La Marcia del Dolore / The March of Sorrow
The Funeral of Sacco and Vanzetti


Today various versions of film footage that show the funeral of Sacco and Vanzetti can be easily found on the internet. Practically all owe their origin to a single source, the silent film originally titled, "The Good Shoemaker and the Poor Fishpeddler." (It should be noted that this phrase is commonly attributed to Vanzetti and is often used to identify the two men. But it should be emphatically noted that it was never said or used by Vanzetti and that it critically mischaracterizes the two men -Sacco was a very skilled shoe worker: not a shoe maker; Vanzetti sold fish for less than 6 months of his life.)

This film was compiled in 1929/30 largely through the efforts of Gardner Jackson, one of the more influential members of the Sacco-Vanzetti Defense Committee, although he was aided in several crucial aspects by a good friend, the noted film historian Terry Ramsay, author of the classic film history, A Million and One Nights.

On August 27, just one day before the funeral of Sacco and Vanzetti, the influential trade journal of the film industry, Moving Picture World, declared on its front cover –

News Reels Burn Sacco-Vanzetti Demonstration Films.

The first page of the article proclaimed in a banner headline

"News Reels Unanimously Decide Against Distributing the Sacco-Vanzetti Pictures"
"…Film in vaults will be burned."

This celluloid holocaust, initiated by the US Government almost immediately after the execution of the two men and enthusiastically implemented by Hollywood, remains essentially unnoticed to this very day. It was all very effective. It not only burned film concerning demonstrations but also any film at all, concerning any aspect of the case. As a result at a time when the newsreels were approaching the height of their influence throughout the modern world, very little original footage of this internationally recognized case survives in any important film archives. The Library of Congress has less than 13 minutes of demonstration footage.

It demonstrates quite clearly how the government of the United States, nominally not involved in the case, felt its own image of itself as a shining example of a democracy, felt threatened by the images of Nicola Sacco and Bartolomeo Vanzetti.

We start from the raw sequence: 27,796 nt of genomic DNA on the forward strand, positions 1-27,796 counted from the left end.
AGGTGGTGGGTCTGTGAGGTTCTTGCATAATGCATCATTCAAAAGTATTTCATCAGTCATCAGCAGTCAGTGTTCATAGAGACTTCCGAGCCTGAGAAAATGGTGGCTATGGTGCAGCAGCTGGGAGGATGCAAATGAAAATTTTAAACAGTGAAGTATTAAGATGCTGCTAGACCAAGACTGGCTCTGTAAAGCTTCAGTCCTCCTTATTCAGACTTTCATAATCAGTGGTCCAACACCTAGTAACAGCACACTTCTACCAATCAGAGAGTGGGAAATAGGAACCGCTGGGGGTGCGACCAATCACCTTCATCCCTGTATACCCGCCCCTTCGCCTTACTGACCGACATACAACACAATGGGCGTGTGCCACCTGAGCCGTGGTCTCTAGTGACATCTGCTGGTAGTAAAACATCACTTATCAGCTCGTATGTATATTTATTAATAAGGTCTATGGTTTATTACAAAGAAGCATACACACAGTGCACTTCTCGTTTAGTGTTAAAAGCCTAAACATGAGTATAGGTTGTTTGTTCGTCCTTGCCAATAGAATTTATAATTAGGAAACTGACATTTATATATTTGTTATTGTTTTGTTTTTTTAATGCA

Some time after the execution of the two men, probably in 1929, through the contacts of Terry Ramsaye, who was then working for Pathe news in New York City, information about this film burning came to the attention of Garner Jackson.

Jackson then paid $1000. to some unidentified source for some still existing Sacco-Vanzetti footage that had escaped destruction.

With the footage in hand Jackson started to act:

First, in a letter of Nov 1929 Jackson confronted the powerful czar of Hollywood, Will Hays, asking him directly if the Department of Justice and the State Department had asked him to destroy all Sacco Vanzetti footage. Hays never replied to Jackson, nor is there any mention of Sacco and Vanzetti to be found in his voluminous archives of his collaboration with US government agencies in this matter. This affair is readily documented in government archives.

Second, Jackson then set about to make a film about Sacco and Vanzetti, using the footage he had bought, combining it with some funeral footage that the Sacco Vanzetti Defense Committee had commissioned, film clips of important personages, and some footage, surreptitiously taken, of the jails that Sacco and Vanzetti had been kept in.

Most of the work of compilation had to be done in labs in New York City, which was then the significant film center of the East Coast.

To avoid any obstruction and harassment by the authorities in making and screening the film, subterfuge and secrecy were often used. The film was blandly called "The Sacco Vanzetti Memorial Film, footage was kept in secure safes, a Fifth Avenue mailing address was used, prominent names were listed as sponsors.